An alarming number of students in Pueblo City Schools do not have a place to call home. According to February reports, 1,523 students reported they do not have a permanent address, and have spent some of this school year homeless.
Even more surprising is the growing number of teens who survive on their own. 57 students have to find shelter by themselves, many do what’s called “couch surfing” living at various friends houses, or they simply live on the streets.
These are the latest numbers from Pueblo City Schools. They take an annual student survey as part of the district’s compliance with the federal Title X program. The program is aimed at helping students in homeless situations.
And the numbers may be even higher. Posada officials say this is because most teens don’t choose to report it. Many times they are reluctant in order to not let their peers know, because they are running away from unstable homes of foster homes, or are afraid of getting in trouble with the law.
Anne Stattelman, Director of Posada, says that the numbers are indicative of Pueblo County’s high poverty rate, reportedly one of the highest in the state. According to the 2010 Census, the county has the highest child poverty rates in the state, an alarming 31 percent.
Stattelman says over they years the rate of ten percent for students reporting they were homeless sometime during the school year, has been fairly consistent. Where she becomes even more concerned is the number of those who do not have a family is growing.
Stattelman says many teens turn to unsafe adults who provide shelter or basic needs in return for favors, including sexual favors.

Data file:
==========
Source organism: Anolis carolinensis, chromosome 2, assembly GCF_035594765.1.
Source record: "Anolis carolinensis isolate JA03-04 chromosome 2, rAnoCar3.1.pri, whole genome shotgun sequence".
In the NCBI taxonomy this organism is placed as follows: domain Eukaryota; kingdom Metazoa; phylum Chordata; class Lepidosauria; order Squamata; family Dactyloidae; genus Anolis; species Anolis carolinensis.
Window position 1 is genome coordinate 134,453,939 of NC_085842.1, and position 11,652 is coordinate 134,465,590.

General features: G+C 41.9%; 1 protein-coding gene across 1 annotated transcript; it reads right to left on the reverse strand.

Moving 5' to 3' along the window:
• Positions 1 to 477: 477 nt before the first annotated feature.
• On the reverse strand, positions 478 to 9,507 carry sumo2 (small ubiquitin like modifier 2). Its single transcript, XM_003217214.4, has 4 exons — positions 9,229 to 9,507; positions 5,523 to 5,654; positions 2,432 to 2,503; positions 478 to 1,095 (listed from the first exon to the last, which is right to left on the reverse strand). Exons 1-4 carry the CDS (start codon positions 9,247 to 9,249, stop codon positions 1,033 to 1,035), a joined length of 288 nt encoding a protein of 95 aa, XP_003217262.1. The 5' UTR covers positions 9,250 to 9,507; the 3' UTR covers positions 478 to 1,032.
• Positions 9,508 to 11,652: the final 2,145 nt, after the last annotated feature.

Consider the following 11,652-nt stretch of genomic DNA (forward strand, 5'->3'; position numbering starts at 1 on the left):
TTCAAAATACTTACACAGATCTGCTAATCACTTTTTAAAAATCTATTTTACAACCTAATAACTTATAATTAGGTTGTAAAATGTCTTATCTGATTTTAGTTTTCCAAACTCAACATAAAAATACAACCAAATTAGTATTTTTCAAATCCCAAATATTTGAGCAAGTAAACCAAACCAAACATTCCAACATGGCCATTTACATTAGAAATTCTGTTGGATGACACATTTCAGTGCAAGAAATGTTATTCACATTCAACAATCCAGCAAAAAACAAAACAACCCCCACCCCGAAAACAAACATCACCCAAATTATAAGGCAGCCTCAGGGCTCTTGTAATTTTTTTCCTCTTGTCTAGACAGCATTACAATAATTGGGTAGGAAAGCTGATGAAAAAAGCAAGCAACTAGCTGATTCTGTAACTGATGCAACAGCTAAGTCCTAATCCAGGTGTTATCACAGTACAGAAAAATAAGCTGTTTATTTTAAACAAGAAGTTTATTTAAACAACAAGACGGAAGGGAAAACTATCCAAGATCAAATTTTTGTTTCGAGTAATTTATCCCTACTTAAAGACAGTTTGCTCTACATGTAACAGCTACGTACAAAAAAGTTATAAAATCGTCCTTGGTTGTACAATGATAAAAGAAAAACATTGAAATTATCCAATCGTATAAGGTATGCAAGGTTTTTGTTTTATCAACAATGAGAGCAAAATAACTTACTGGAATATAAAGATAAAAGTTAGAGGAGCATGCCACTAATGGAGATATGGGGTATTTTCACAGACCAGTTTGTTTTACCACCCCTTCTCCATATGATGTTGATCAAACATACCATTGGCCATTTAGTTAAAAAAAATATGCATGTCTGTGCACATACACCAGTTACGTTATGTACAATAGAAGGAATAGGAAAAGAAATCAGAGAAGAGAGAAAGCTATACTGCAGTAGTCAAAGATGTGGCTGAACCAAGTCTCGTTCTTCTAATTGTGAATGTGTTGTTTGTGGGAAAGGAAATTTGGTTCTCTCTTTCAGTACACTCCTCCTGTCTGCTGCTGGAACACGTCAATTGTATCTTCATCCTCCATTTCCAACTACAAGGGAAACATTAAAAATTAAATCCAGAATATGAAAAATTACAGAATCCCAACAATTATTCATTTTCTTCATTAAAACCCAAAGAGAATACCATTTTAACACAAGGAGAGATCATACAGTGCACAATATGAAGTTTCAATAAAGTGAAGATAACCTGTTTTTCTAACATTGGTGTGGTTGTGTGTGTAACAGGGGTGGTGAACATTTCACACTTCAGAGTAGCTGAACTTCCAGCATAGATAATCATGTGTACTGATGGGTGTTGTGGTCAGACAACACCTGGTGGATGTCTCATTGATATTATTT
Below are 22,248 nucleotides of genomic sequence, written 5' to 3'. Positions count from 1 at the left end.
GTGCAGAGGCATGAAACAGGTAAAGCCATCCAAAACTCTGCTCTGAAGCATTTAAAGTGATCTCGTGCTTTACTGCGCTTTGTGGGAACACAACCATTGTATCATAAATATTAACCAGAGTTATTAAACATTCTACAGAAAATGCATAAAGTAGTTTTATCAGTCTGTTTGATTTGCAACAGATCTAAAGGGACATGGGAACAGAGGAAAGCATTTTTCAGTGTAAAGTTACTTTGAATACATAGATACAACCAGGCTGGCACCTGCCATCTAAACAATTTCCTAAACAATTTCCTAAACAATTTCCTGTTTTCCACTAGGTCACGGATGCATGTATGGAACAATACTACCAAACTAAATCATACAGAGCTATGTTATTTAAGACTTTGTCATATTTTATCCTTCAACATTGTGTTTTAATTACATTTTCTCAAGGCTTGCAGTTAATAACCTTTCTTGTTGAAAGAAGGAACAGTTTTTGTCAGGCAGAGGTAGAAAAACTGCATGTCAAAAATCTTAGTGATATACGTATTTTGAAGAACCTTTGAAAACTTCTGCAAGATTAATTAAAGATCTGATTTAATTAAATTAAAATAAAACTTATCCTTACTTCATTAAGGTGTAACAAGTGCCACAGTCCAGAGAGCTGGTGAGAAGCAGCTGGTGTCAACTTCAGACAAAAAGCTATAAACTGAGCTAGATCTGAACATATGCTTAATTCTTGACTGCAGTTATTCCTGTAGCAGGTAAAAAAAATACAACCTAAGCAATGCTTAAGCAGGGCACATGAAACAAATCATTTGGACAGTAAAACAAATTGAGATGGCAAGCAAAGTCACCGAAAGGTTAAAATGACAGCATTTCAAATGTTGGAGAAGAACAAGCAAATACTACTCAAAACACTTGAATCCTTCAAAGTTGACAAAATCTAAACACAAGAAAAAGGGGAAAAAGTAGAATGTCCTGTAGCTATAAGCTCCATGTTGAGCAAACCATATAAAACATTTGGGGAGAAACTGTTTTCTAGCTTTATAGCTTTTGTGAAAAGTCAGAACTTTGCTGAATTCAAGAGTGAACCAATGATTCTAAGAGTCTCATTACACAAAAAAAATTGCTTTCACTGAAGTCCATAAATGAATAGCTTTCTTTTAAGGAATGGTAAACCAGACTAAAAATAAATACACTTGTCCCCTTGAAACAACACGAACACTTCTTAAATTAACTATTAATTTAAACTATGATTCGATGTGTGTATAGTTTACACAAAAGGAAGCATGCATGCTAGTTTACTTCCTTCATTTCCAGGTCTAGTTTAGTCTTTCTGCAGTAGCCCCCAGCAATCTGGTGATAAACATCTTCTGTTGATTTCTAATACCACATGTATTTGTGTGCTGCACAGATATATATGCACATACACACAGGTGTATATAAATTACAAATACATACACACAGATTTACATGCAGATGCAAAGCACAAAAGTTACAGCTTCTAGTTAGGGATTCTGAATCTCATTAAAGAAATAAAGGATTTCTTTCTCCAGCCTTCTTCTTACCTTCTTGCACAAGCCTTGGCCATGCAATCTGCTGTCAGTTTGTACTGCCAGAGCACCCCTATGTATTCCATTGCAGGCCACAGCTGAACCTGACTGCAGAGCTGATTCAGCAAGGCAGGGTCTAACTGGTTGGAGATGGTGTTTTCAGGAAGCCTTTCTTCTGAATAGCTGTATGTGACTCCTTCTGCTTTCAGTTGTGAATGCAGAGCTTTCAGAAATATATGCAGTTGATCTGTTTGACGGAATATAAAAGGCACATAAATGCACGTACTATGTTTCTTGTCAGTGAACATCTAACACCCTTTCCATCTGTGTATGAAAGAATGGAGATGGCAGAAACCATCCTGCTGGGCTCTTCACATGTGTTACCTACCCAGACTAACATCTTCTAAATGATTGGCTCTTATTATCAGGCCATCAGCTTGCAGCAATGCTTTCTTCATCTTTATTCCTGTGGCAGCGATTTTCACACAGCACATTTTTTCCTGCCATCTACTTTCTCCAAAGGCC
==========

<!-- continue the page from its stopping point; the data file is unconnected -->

She wants youth to know they don’t have to turn to those measures to get their shelter, transportation, education, or medical needs met. She wants them to know they have the support they need.
"If they know that there are resources out there that they can get their needs met and a safe place, in a safe way, and they trust an agency or another adult, that's what we are trying to make happen. That there are people who care, there are services for them, they don't have to live that lifestyle if they don't want to,” said Stattelman.
Stattelman also hopes teens will realize how much potential they have, the talents they have, and will use their resilience to create a better future for themselves.
While there is no shelters for youth South of Colorado Springs, Posada can house teens 18 years or older, and can help the younger students find a safe place to stay.
Posada also provides outreach services, where they go out into the community and search for these teens who have become masters at blending in. They want them to know they are not alone, and that there is help available not only with Posada, but in the Pueblo community.
Pueblo City Schools does the survey annually, but count the numbers of students reportedly homeless three times a year. These numbers are from the latest count in February of 2012.
These numbers do not mean that the students are always homeless, but reported that sometime during the school year they were without a home or shelter.
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